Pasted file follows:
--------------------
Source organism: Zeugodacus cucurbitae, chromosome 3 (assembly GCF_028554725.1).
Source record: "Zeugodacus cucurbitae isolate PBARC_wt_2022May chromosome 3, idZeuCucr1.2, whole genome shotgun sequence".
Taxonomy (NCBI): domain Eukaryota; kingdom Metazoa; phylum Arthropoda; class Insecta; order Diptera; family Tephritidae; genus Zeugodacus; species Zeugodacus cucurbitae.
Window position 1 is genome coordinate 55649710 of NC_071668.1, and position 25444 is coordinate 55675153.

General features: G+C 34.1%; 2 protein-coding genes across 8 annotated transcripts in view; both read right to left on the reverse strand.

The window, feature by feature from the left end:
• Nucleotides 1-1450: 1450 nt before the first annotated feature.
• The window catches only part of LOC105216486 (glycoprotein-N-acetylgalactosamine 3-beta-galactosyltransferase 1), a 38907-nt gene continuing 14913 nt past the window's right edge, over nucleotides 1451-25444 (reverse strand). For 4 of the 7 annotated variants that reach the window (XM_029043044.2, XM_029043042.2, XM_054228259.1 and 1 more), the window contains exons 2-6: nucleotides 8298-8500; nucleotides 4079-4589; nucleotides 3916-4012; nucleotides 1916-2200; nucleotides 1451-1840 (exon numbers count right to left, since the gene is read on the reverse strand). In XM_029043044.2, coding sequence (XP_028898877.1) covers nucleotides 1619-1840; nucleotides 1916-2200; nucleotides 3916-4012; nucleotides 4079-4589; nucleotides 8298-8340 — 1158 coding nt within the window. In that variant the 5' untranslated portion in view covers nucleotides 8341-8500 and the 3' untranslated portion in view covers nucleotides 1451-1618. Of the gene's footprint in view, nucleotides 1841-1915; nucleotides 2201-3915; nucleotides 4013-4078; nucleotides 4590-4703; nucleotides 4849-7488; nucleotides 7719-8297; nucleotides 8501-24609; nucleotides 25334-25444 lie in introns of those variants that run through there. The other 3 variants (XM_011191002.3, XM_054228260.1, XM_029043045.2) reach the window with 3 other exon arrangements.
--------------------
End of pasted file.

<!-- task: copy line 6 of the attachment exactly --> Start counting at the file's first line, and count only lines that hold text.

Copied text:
The window, feature by feature from the left end: